How a Famous Holy Trinity Icon Prompted Prayer Amid Communism — and the Holy Spirit Can Cleanse the Soul of Atheistic Lies
BOOK PICK: Priest’s memoir offers ‘tales about people who were striving to be good, to bring joy to each other and learn the meaning of life.’
Here are some of the impressions most of us held about the Soviet Union in the 1970s and 1980s: overcast skies and long lines of freezing Russians waiting in line for meagre rations of food.
To add to the grim picture, there were lurking KGB agents ready to pounce on citizens who said the wrong thing and brave souls willing to risk life and limb to escape to freedom.
Underneath this depressing veil, however, there were ordinary people who tried to do the best for their families and be good to their friends. There were even those who never forgot the kingdom of God was bigger than the Kremlin. They were like rays of pure light in an officially atheistic state.
In How I Became a Man: A Life With Communists, Atheists and Other Nice People (Ignatius, 2022), author and Catholic priest Father Alexander Krylov takes readers on a tour of Soviet life in a small city of 40,000 souls in the “picturesque” Ural Mountains, about 1,240 miles from Moscow.
“These tales of a youngster who wanted to grow up to be a man are typical of many other human beings who lived in the Soviet Union and tried to come to understand their reality,” Father Krylov writes in the introduction. “They are tales about people who were striving to be good, to bring joy to each other and learn the meaning of life.”
What makes this memoir remarkable is Father Krylov’s ability to recall life in a totalitarian state in an almost whimsical manner. Whimsy and totalitarian are two words rarely seen together.
What comes through all of this is his maternal grandmother’s unwavering Catholic faith, practiced in the most difficult of situations — with no churches or priests.
“She was a staunch Catholic, and yet she saw an ally in every human being,” he writes.
Father Krylov’s grandmother, an ethnic German, baptized him when he was just seven days old at home. It would be 20 years before he walked into a Catholic church. But it was this influence, once he was in Germany, that drew Krylov to the priesthood.
Those families trying to pass along faith to their children took a great risk. It meant working against the intention of the state. In the Soviet Union, children were seen as the vanguard who would influence their parents and perpetuate communism to the next generation.
Religious families also had to be creative. At Easter, an altar was created by his grandmother that consisted of holy cards and a prayer book. Most important, though, was the bowl of water.
“When a priest somewhere in the world blesses water, then he blesses our water too — my grandmother was firmly convinced of it.”
Yet, in school, the abiding message was that God was a myth — and the true cosmic power was the human intellect. His kindergarten teacher told them that when Yuri Gagarin, the first Soviet cosmonaut, went into space in 1961, he saw no evidence of God. Case closed.
“Therefore,” his teacher said, “only stupid, uneducated people believe in God.”
It only got worse. A classmate of his, Vitya, told the class that the Russian festival called Pascha, the feast of Easter, would soon be celebrated.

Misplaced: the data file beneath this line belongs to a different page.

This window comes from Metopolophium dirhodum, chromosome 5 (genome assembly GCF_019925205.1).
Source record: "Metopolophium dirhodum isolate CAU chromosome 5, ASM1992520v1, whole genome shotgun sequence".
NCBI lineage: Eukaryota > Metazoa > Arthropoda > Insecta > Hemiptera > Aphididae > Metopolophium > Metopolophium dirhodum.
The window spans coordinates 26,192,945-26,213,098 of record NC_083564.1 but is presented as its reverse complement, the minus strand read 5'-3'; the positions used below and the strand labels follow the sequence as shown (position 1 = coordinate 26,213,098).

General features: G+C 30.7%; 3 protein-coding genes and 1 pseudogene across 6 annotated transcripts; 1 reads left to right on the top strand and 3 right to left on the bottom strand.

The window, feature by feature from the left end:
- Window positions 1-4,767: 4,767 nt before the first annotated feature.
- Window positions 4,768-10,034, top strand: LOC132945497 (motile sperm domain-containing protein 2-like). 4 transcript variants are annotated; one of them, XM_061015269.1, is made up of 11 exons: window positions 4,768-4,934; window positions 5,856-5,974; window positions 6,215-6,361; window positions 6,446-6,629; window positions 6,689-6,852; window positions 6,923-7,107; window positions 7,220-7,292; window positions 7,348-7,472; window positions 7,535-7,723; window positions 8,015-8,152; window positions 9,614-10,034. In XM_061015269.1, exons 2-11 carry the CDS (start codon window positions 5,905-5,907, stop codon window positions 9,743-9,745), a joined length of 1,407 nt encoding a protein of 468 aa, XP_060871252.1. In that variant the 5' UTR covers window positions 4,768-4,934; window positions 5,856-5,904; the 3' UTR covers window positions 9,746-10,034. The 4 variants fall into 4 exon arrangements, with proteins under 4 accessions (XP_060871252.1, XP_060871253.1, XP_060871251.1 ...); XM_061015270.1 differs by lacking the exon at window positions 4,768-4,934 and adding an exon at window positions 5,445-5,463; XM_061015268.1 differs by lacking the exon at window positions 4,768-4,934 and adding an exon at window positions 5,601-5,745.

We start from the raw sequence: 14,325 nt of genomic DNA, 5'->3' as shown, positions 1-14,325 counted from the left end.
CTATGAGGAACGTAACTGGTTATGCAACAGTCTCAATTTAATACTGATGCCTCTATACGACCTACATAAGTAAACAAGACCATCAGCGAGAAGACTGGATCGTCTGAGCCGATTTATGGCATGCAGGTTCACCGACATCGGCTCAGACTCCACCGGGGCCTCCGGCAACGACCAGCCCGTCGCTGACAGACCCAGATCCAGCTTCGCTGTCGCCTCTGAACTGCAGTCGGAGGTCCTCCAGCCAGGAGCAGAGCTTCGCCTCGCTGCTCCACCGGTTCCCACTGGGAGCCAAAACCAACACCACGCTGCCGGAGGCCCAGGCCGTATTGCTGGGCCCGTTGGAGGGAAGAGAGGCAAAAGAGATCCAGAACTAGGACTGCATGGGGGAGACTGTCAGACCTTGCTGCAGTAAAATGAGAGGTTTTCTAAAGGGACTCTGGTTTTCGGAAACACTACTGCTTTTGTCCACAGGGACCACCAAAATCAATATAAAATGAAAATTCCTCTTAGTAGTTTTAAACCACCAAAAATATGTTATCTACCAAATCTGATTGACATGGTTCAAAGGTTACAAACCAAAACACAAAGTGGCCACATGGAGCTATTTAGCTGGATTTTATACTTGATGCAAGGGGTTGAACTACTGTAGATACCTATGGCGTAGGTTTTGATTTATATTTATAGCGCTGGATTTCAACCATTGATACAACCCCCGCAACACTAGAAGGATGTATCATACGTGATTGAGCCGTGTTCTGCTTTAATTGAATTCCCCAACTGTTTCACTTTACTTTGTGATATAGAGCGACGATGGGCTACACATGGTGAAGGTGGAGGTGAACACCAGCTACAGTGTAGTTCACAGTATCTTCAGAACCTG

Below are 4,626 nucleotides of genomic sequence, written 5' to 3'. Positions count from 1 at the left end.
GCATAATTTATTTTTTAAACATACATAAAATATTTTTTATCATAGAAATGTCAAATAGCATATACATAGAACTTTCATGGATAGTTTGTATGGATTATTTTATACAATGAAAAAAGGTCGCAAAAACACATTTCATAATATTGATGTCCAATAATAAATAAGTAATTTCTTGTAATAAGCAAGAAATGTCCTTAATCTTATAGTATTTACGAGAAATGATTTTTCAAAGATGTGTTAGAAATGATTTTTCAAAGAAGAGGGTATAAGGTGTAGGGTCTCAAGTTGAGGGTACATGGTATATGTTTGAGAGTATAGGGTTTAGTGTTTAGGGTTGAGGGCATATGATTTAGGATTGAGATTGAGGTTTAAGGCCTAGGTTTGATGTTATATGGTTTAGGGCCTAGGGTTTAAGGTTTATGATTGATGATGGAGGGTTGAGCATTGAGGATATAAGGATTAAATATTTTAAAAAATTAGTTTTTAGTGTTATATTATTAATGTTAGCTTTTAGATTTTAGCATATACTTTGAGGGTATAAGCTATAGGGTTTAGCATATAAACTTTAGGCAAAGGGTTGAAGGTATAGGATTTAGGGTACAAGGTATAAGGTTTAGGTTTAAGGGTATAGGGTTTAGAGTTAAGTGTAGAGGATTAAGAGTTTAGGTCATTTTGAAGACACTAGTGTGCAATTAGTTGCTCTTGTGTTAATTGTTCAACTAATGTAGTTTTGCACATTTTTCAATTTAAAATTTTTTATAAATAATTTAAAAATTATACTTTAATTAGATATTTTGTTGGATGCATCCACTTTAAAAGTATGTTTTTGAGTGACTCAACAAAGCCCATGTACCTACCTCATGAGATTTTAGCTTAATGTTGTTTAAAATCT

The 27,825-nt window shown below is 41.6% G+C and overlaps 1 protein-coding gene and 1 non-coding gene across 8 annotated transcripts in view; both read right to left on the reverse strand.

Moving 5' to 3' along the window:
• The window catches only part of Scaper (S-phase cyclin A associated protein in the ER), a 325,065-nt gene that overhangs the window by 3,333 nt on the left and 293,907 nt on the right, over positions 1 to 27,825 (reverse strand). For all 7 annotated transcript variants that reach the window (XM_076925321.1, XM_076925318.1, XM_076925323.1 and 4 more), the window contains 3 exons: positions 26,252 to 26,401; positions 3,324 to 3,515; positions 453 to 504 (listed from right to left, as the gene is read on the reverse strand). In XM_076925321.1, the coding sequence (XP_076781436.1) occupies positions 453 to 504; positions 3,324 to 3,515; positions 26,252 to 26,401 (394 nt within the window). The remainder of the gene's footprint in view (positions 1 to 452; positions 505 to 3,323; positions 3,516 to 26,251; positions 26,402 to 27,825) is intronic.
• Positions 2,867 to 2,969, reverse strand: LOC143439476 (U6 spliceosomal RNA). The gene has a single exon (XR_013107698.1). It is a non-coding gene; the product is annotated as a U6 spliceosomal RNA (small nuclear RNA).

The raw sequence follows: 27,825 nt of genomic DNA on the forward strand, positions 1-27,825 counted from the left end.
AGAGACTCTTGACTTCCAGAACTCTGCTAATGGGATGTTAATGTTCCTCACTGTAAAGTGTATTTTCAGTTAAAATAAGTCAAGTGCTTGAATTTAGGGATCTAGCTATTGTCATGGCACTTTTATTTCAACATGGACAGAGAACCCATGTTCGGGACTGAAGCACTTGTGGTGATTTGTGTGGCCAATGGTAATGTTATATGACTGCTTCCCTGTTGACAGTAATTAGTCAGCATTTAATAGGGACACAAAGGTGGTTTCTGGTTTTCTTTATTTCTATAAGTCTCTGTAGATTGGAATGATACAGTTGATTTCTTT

The teacher reacted so violently that it was clear to the children that this topic was never to be broached in public again.
“When she heard Vitya’s answer, she became much redder in the face and began to scream. I had never seen such rage before and wanted to hide under a desk.”
Looking back, Krylov understood his teacher’s scream was one of fear — and being afraid that the school authorities would think she taught such topics as Easter.
While religion plays a role part in How I Became a Man, there were also the ordinary things that are universal to children everywhere.
He writes about his single-day experiment with cigarettes. He was told by a playmate that smoking would allow him to grow up faster. Then there was the shame of being caught playing hooky so he and his pal could go to a movie, showing that children could find a way to be free.
But Father Krylov’s fondest memories are of his visits to Moscow. Coming from a remote area, he was thrilled by what the big city had to offer: the joy of eating “the best ice cream in the country … and the best chocolate.”
He recalls the unimaginable thrill of being photographed with the world-famous clown Oleg Popow. And given there were not churches in his hometown, he was deeply impressed by “the many churches with fantastic onion domes and subway stations that looked like cathedrals.”
But two incidents, when put side by side, show that how no matter the magnitude of state propaganda, the Holy Spirit can cleanse the soul of atheistic lies.
He describes a trip to Valdimir Lenin’s tomb, a kind of secular shrine for true communist believers. Krylov was not impressed; rather, he sensed something sinister.
Then he happened upon Andrei Rublev’s famous icon of the Holy Trinity at the Tretyakov Gallery in Moscow.
“It is difficult to say exactly what it was about this old and, at first glance, somber depiction of three angels that spoke to me as a boy, but I remained standing in front of the icon and even prayed secretly. My intention was that the grown-ups, too, would find their way to God sometime and that all people would be allowed to pray.”
A child will lead them.